service will be listed at the top of the i-mode menu? Just how big is
the European ringtone market, anyway?

Stay tuned...

-- Steve Myers

Yamaha's new release, with screenshot of the Super Ringtones site
(developed by Layer-8 Technologies' Theta Team):

++ NOTEWORTHY NEWS: Giga Networks Announces 2001 Ringtone Rankings

One advantage of being listed at the top of the i-mode menu for
ringtone download services is that when you announce your annual
ringtone rankings, people tend to sit up and take notice. With over
4.6 million registered subscribers, Giga Networks is the first and
one of the largest ringtone providers in Japan. Last week, the
company announced its list of the top ringtones by category. Not
surprisingly, the most downloaded ringtone of 2001 was Keisuke
Kuwata's "Johny the Surfer," which was featured in a Coca-cola
advertising campaign. Other winners included Ayumi Hamasaki (most
downloaded artist) and Mariah Carey (most downloaded foreign artist).

++ NOTEWORTHY NEWS: Rohm Unveils 32-Voice Sound Chip For Cellphones

Rohm has released the BU8788KN, a sound generation chip for cellphone
use that is capable of 32-voice polyphony. The chip is also capaple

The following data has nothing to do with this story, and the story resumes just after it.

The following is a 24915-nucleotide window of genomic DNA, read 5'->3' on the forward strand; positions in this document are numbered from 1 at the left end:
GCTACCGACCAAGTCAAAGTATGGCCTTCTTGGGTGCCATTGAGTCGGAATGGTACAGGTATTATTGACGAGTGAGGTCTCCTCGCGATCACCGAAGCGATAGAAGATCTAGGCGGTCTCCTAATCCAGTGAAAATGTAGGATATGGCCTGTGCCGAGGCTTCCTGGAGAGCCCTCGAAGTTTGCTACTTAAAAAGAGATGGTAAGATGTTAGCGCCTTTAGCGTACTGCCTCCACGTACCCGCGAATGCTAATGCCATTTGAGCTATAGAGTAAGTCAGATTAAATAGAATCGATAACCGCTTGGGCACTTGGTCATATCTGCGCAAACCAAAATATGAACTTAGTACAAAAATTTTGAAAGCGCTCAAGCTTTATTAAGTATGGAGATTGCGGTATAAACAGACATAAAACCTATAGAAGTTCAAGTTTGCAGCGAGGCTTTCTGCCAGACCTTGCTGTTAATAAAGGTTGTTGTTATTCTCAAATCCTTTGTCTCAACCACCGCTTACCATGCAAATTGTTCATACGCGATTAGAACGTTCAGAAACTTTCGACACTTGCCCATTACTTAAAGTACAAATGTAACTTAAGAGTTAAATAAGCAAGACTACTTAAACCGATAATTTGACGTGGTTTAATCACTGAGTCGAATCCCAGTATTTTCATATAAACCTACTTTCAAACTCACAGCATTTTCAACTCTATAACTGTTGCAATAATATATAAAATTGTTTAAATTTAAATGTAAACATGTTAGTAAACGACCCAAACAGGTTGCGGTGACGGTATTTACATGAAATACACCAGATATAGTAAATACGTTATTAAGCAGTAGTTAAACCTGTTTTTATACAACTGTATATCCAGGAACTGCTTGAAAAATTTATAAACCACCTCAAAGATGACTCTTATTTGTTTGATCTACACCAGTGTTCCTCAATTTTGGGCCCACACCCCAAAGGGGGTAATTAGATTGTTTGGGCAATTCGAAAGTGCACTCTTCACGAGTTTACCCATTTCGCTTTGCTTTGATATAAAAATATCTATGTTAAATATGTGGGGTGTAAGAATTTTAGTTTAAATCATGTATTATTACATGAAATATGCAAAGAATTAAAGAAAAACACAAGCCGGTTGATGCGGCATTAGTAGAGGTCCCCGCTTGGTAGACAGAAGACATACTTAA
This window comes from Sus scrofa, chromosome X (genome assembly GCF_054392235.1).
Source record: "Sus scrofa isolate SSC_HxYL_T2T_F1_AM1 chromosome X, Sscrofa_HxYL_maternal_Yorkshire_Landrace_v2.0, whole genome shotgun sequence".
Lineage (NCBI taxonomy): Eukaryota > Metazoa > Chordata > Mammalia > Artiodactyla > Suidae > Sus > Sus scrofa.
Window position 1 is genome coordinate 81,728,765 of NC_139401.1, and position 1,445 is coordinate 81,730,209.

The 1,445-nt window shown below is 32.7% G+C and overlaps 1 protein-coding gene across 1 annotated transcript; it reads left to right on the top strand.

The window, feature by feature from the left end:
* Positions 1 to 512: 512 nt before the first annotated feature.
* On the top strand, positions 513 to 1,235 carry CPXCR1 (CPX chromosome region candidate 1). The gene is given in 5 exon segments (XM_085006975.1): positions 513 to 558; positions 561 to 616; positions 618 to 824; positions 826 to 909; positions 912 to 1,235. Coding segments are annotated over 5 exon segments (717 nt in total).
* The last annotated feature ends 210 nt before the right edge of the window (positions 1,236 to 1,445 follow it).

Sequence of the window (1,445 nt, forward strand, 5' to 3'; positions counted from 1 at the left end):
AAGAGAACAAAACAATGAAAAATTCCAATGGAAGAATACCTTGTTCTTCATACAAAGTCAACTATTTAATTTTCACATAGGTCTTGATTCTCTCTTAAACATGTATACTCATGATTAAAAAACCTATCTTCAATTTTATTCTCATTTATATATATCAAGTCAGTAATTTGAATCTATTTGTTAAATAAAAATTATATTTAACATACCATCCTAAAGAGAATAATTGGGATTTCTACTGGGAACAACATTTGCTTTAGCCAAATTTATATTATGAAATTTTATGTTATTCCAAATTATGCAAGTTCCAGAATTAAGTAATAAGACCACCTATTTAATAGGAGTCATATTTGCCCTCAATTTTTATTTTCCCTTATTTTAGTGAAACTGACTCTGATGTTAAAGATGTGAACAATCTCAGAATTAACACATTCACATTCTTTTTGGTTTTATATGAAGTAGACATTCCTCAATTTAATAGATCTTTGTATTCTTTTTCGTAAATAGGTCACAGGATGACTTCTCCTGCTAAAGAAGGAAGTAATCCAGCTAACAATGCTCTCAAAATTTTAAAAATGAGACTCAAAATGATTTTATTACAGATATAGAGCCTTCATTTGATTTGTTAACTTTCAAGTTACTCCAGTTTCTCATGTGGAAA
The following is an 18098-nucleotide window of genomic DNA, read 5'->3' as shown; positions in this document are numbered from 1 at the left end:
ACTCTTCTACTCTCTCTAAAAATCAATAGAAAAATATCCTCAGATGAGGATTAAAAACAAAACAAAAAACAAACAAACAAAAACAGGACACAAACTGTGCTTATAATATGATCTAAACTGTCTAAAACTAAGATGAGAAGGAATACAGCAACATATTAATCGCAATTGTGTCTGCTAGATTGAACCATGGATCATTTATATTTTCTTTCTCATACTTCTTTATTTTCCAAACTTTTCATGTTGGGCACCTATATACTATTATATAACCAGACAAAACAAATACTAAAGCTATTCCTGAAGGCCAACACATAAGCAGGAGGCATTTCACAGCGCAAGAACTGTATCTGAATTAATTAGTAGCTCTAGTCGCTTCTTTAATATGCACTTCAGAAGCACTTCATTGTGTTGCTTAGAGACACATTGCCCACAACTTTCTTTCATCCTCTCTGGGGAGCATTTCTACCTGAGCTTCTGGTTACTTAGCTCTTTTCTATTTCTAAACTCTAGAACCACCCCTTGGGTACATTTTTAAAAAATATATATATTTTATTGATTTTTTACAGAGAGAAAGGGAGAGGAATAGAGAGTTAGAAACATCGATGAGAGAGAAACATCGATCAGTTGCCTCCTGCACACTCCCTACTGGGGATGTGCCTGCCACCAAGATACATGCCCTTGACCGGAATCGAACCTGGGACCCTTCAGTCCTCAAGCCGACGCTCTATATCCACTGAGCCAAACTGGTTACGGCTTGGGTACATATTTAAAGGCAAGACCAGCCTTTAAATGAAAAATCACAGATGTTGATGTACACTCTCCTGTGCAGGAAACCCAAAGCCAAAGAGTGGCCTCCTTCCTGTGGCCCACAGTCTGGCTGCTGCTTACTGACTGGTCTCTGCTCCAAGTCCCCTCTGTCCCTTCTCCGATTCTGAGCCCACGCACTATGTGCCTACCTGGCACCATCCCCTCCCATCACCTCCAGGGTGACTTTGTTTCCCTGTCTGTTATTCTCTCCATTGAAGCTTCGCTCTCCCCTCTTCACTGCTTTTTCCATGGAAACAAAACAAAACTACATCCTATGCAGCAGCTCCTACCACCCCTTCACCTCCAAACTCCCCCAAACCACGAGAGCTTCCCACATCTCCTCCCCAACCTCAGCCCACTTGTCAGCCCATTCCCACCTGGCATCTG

of playing ADPCM data. The announcement comes close on the heels of
Yamaha's release last December of the YMU762, a sound chip capable of
playing 40 tones simultaneously.

++ NOTEWORTHY NEWS: Seagrand Markets Cassette-Shaped MP3/WMA Player

Seagrand is marketing "RAVEMETAL," a digital-audio player compatible
with MP3 and WMA that is shaped like a cassette tape. Users can play
MP3 and WMA files stored on the player using headphones or by
inserting the unit into a cassette player. Audio recording is also
possible using a built-in microphone.

++ NOTEWORTHY NEWS: Matsushita Releases CD-RW/DVD-ROM Drive

Matsushita Electric Industrial and Matsushita-Kotobuki Electronics
Industries announced the release of a combination CD-R/RW and DVD-ROM
drive, which allows users to duplicate CD-ROMs without using a PC.
The drive is a fixed 2x for music CDs on fixed mode and maximum 4x
for music CDs on variable mode. The DVD-ROM drive reads at a maximum
6x and the CD-R/RW has a maximum writing speed of 8x.

SUBSCRIBERS: 74 as of January 15, 2002

Written by Steve Myers (
Edited by J@pan Inc editorial team (